Thursday, 29 September 2011

Carole Whelan - Coast at Birdwood House, Totnes

I was in Totnes yesterday and took the opportunity to call in at the Birdwood House gallery, which is at the top of the High Street hill, on the corner of the market square.

This week Carole Whelan is showing the results of two years photographing the beaches of Devon and Cornwall. The pictures are a mixture of wide views, reflecting the scale of the land and seascapes, and of more abstract photographs focusing upon the different textures and patterns of the beaches, the sea and the coastal rocks.

It is a small but fascinating exhibition - I was tempted to buy but don't really have the space to hang large prints. You can see some of Carole's pictures which did not make the final cut in her workbooks at Birdwood House and you can see more of the pictures on her website (but they are better when you see them close-up).

The work is on show for this week only but if you are in the Totnes area, it is well worth a look.

While I am posting, there are a couple of other exhibitions which you may be interested in and that I plan to get along to in the next couple of weeks. The first is The British Art Show 7 which is on a tour of four cities in the UK and includes the work of 30 artists at a number of venues in Plymouth. This runs until December 4th.

The second is the 4th Museum of Everything which is exhibiting at Selfridges in London, rather than at its usual Primrose Hill address. The Museum is known for its quirky Outsider Art but this time the exhibition focuses specifically on work from people with disabilities from across the world. This exhibition showcases a huge variety of work but finishes on October 25th (digital show here).

Sunday, 11 September 2011

Barbara Hepworth's Studio and Sculpture Garden

Anyone who visits St Ives often will be familiar with Barbara Hepworth's studio and garden, which is hidden away behind the busy high street. Tate St Ives runs the studio/garden and a small museum there.

Hepworth lived and worked in Trewyn studio from 1949 until her death in 1975. The Tate St Ives web site describes how she was drawn there and used the garden for her work:
'Finding Trewyn Studio was a sort of magic', wrote Barbara Hepworth; 'here was a studio, a yard and garden where I could work in open air and space'. When she first arrived at Trewyn Studio, Hepworth was still largely preoccupied with stone and wood carving, but during the 1950s she increasingly made sculpture in bronze as well. This led her to create works on a more monumental scale, for which she used the garden as a viewing area.
The bronzes now in the garden are seen in the environment for which they were created, and most are in the positions in which the artist herself placed them.

Hepworth could be a hard taskmaster and my favourite Terry Frost story relates to the time he was working as Barbara Hepworth's assistant - Here told by his son Anthony in Tate Etc - The Real St Ives Story:
The other story is about Barbara Hepworth. At the time Denis [Mitchell] and dad were her assistants. When journalists or photographers came round, she didn't want them to see that she had these people working away on her sculptures. So she would shut the workers in the greenhouse, where they had their morning breaks. Then Barbara would start polishing the sculpture, as if she'd been at it all day.
One time my father was bursting for a pee, but she wouldn't let them out, and the only thing he could find was a pot with a geranium with very dry earth in it - but the pee went straight through and trickled across the greenhouse floor, and out under the door, between the legs of the visitors. Barbara banned him from having biscuits for the rest of the week.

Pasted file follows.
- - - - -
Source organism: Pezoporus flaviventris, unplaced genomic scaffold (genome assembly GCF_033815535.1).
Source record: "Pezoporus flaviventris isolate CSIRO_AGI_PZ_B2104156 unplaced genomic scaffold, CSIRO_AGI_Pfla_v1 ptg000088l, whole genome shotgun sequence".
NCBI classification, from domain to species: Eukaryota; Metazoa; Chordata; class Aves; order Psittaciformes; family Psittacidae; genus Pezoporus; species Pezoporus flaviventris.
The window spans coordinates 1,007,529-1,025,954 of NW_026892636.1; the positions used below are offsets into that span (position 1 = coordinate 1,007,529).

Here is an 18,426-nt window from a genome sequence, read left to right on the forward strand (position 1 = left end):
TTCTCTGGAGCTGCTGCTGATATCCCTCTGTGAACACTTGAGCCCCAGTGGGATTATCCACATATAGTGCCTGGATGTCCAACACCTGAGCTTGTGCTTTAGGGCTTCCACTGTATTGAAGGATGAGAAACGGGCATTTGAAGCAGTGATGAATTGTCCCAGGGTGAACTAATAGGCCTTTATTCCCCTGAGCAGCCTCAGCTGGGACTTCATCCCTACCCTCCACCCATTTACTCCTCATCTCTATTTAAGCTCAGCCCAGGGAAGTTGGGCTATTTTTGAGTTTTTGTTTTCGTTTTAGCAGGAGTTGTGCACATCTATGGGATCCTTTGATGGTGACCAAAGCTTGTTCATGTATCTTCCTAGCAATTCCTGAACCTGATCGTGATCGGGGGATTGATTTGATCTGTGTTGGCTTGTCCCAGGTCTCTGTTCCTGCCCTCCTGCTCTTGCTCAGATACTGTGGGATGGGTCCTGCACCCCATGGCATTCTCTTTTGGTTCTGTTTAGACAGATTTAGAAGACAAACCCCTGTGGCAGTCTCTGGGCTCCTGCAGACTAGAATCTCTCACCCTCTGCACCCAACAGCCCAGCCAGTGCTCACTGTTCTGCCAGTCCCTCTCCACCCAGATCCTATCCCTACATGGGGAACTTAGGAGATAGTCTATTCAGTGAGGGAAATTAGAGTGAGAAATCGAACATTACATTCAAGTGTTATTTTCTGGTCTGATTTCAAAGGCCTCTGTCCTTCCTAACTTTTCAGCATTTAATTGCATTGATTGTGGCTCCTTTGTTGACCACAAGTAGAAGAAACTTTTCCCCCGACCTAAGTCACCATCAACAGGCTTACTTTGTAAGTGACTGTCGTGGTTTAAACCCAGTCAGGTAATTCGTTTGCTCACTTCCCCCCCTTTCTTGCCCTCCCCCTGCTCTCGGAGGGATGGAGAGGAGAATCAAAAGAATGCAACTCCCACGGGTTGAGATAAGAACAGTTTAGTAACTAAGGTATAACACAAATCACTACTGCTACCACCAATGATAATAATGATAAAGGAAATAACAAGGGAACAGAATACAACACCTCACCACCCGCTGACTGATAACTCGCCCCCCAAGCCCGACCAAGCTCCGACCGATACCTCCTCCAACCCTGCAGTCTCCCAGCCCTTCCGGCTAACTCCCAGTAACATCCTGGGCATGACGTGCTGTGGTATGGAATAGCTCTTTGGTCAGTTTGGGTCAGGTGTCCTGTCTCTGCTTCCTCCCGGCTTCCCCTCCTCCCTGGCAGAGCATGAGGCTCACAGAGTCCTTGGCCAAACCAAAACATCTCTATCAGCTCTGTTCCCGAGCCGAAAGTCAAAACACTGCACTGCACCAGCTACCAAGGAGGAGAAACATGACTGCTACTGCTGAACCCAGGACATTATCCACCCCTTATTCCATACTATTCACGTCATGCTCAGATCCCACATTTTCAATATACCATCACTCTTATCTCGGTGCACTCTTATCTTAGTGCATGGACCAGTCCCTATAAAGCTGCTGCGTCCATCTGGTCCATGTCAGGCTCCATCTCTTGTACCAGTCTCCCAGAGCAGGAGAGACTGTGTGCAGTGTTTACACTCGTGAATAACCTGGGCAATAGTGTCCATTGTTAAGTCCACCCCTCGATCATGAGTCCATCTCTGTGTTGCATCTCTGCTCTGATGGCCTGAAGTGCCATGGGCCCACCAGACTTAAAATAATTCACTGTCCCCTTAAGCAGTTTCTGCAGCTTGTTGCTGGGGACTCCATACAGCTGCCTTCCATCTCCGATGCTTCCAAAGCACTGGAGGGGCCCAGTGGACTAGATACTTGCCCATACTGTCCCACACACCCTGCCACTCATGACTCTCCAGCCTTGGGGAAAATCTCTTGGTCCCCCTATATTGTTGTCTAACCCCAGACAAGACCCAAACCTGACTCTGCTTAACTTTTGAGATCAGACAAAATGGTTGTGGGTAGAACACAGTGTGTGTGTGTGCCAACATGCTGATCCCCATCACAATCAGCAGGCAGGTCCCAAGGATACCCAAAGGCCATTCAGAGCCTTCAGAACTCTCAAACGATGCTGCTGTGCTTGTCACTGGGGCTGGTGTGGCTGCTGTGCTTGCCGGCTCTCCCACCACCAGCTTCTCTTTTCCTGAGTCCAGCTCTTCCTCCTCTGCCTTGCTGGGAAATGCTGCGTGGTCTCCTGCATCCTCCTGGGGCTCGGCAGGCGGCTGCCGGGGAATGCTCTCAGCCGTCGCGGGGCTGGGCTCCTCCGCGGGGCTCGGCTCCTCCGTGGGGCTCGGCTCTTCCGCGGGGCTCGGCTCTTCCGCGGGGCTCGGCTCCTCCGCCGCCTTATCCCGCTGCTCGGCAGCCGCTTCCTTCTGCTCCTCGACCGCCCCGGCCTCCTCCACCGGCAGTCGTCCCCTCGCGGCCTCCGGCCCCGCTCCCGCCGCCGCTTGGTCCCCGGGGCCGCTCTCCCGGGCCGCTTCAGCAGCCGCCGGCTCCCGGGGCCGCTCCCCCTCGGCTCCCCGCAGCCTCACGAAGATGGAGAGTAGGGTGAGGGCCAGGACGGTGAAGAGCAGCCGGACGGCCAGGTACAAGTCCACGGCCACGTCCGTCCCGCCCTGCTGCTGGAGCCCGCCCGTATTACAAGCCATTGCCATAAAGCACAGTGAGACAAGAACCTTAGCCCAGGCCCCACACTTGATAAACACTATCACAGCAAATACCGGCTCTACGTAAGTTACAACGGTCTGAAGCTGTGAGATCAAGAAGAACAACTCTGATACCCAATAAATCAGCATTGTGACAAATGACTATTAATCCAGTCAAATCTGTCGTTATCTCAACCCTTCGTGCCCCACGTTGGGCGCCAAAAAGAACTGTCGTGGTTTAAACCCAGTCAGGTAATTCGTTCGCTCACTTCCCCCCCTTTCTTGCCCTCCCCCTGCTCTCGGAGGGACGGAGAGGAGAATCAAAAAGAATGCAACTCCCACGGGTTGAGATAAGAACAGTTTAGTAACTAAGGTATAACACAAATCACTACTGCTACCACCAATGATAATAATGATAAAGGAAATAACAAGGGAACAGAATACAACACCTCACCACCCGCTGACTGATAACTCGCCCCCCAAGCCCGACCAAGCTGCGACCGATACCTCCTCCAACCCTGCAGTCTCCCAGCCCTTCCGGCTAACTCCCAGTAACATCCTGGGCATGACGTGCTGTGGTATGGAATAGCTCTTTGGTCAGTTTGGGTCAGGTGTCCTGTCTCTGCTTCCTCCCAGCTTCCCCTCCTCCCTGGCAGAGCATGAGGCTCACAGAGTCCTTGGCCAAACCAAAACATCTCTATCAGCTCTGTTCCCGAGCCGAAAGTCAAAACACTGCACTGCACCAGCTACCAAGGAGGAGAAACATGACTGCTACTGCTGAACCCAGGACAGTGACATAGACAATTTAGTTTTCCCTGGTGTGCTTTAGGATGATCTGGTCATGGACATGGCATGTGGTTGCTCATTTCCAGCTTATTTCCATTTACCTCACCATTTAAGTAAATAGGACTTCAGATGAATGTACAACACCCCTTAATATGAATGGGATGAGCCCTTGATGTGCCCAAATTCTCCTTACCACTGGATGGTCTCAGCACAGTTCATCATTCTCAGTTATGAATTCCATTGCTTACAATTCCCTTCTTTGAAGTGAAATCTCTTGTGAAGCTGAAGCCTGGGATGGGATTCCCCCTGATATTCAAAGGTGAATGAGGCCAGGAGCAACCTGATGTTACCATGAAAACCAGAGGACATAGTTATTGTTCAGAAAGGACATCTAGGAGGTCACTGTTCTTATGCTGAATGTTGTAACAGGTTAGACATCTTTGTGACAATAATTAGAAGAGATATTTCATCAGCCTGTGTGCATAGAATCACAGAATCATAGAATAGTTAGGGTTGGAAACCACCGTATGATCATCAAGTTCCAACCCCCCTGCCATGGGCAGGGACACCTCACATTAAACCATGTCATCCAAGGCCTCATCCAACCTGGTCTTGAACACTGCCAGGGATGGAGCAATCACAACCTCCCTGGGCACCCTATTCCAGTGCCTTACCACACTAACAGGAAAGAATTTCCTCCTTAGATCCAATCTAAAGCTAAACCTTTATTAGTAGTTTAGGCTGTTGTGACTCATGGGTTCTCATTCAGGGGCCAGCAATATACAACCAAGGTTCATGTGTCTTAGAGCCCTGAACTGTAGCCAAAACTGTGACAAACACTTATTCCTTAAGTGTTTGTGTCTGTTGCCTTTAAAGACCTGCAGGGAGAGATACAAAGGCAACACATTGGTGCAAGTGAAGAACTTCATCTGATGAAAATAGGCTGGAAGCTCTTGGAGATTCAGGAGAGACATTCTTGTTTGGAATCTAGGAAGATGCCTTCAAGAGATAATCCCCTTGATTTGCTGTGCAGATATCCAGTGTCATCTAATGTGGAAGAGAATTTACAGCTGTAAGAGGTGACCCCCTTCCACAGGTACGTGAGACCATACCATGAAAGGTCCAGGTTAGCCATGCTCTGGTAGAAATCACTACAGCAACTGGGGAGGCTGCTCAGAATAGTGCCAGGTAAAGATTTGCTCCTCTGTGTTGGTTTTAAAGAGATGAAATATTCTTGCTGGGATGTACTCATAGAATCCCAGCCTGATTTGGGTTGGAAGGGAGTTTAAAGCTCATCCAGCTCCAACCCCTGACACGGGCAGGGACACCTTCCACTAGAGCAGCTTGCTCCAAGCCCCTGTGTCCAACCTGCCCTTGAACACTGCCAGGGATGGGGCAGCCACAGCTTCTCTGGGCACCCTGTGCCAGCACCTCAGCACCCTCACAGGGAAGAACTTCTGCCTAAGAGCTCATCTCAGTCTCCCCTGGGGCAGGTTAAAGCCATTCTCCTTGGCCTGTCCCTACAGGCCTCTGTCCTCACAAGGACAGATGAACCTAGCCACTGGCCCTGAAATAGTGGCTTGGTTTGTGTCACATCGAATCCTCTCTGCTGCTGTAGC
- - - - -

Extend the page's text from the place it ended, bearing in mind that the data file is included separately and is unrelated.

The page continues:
Terry Frost in the 1960s
Which brings me back to what started me on this post - A great set of photos of details from Barbara Hepworth's studio on the indigoalison blog. By way of contrast you can see some more conventional views of the studio in Alice's Quaint Living blog. In fact the garden and studio must be one of the most photographed and blogged sites in the whole of Cornwall. Take a look at Mondoblogo for an excellent collection of old photographs of Barbara, her work and Trewyn Studio.

Hepworth outside St Ives studio 1964 (Paul Schutzer)
Barbara Hepworth had a number of assistants who were later to go on and make their own artistic marks. Another of these was Breon O'Casey who died earlier this year (and who, incidentally, spent his early and middle years in Totnes and Torquay, Devon).

Peter Davies describes Breon's relationship with Hepworth in his obituary in the Independent:
Through the popular sculptor Denis Mitchell, O'Casey met the sculptor Barbara Hepworth, in whose studio he worked for two days a week between 1959 and 1963. What he described as "a tough apprenticeship" in Hepworth's workshop proved to be his real artistic education.
Hepworth could be challenging and a joke circulated about her assistants forming a workers’ fraternity whose club tie would be pierced by a hole. During O'Casey's time her old assistants moved on and she replaced them with new younger ones with fewer creative aspirations. O'Casey himself moved on and had to support his family with part-time work as a telephonist. However, he demonstrated his versatility by producing his best work in a diverse range of media: Jewellery, weaving, etching, prints, engraving, painting and, latterly, sculpture. He also retained the respect of Hepworth, who acquired one of his paintings and commissioned him to make a gold cross for her. 

The Hepworth studio/museum

You can explore Barbara's garden and its sculptures further by using the Tate Kids' online tool - or you can read more in this short review by Rachel Wilson-Couch. If you are visiting St Ives you can often find work by Breon O'Casey and Terry Frost at Westcotts Gallery (now closed unfortuantely - see my previous post about the gallery).